The 6.2-litre V8 is actually quite refined around town, well unless you factor in the 12mpg that is. Be warned though, the slightest press of the accelerator lifts the bonnet and sends the American surging forward.
Unlike a Ferrari or Aston Martin, the Camaro doesn’t let out a highly-tuned squeal when you do decide to make progress. It’s more of a gut grumble, or as a famous motoring writer once penned of TVR exhaust pipes, ‘like two lesbians moaning in a bucket’.
Despite the ridiculous stripes over the car, the retro looks and in-your-face image, the Chevrolet is quite civilised on a day to day basis. If only they made a right hand-drive it would be even more feasible. That and a following petrol tanker…
Jeremy – It’s been an interesting week behind the wheel of the Adam – the upmarket city car that Vauxhall hopes will compete against the Fiat 500 and Ford Ka.
On the one hand, I really like the styling, the funky interior and the range of options available but the Adam is let down by lifeless engines and mediocre handing. Get those right and this really could be a great little car.
As it is, the Adam doesn’t match the expectations I had when it first turned up at Car Couture. So much work has gone into getting the image right that the actual driving experience has become secondary.
I’m really hoping that the next time I drive an Adam, it will have a range of new engines, a sportier gearbox and, perhaps, a ‘hot’ version that brings it to life. For now, it is going to struggle against the established opposition which have style and drivability in abundance….
Jeremy The president of Ferrari, Luca Montezemolo, told me yesterday that his cars are like beautiful women. However, a Ferrari was more desirable ‘because you can have dinner with a beautiful woman and then feel disappointed’. There speaks a man who knows.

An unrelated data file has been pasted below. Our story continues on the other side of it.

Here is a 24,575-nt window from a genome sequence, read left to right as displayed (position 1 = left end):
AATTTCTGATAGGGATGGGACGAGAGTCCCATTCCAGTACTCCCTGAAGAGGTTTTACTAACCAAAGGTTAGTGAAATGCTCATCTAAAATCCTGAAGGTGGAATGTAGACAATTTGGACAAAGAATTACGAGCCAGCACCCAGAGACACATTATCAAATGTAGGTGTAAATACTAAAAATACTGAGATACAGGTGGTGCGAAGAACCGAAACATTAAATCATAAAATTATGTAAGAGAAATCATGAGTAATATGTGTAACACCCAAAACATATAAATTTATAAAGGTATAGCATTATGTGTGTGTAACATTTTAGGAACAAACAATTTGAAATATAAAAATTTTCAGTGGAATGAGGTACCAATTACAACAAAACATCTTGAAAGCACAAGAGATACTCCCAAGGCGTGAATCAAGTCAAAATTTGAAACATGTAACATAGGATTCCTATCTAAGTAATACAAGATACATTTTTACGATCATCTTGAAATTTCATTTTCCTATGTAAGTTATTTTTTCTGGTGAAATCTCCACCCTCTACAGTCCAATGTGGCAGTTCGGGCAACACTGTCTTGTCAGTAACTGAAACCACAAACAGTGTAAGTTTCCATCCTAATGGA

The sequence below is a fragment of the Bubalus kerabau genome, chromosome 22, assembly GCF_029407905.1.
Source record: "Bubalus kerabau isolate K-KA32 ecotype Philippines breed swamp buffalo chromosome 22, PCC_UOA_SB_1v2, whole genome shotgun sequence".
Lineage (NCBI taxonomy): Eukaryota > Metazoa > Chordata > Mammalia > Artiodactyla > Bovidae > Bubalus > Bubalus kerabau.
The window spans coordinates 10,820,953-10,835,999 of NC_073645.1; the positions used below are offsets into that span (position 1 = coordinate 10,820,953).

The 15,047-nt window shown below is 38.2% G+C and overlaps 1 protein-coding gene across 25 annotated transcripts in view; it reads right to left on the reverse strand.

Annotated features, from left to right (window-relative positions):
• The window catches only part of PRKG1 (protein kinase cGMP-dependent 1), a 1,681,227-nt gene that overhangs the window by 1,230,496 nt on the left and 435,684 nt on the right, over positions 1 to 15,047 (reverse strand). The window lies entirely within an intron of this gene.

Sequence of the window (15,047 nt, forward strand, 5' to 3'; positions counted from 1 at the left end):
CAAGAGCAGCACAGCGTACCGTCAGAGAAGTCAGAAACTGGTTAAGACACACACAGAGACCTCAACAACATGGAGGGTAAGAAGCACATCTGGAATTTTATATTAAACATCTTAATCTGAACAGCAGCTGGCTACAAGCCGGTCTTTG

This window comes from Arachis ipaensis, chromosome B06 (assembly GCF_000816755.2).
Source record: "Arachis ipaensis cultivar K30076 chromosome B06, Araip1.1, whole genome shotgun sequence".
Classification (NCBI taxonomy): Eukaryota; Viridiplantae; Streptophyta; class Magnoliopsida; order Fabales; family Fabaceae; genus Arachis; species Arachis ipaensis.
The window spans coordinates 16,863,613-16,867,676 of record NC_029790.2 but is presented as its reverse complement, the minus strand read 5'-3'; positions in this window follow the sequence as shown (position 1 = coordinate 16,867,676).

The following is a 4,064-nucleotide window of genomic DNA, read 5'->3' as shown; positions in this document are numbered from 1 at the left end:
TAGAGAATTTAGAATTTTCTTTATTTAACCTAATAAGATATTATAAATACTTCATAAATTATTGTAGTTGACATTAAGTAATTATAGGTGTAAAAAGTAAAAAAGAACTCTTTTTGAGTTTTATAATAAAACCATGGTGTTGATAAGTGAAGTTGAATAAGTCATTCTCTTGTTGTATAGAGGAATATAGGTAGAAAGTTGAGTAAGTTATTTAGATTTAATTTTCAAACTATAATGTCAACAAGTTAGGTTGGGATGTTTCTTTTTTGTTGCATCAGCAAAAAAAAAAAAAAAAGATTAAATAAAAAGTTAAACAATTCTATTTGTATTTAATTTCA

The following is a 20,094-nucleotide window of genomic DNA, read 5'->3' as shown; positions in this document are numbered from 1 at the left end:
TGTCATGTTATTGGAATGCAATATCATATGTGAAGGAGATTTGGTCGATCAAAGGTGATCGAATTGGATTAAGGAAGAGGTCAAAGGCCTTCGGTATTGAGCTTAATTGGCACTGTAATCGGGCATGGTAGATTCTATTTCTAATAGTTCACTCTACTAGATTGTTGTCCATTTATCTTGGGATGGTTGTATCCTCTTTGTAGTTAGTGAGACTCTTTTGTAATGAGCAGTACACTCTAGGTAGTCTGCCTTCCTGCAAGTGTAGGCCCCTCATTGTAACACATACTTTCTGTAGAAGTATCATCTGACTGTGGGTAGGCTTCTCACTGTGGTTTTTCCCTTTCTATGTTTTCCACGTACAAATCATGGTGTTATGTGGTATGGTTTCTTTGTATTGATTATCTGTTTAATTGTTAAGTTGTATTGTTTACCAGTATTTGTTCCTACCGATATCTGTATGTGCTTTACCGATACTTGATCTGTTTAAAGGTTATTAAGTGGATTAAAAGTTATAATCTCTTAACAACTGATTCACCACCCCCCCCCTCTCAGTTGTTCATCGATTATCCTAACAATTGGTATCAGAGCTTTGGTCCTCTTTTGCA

I was tempted to ask him his opinion of the Vauxhall Adam but then thought better of it. After all, in his opinion, the only other rival to Ferrari is Porsche, which he regards politely as ‘quite a good sports car too.’
Ferrari is investing big euros in developing the Maranello factory, making it more eco-friendly and modern. It’s a sprawling site and the 3,000 staff can use any of the 150 bicycles dotted around the place for transport. I think the Adam (if it had a Fiat Group badge) would be a great alternative for them.
Like Montezemolo‘s beautiful women, it’s fantastic to look at and turns heads. However, driving back from Heathrow last night, it was quite clear that the Vauxhall is definitely a car for city use only. Cute as it is, the supermini feels uncomfortable on the motorway, is dominated by tyre noise (could it have been the optional 17-inch alloys?) and gets the jitters in a crosswind.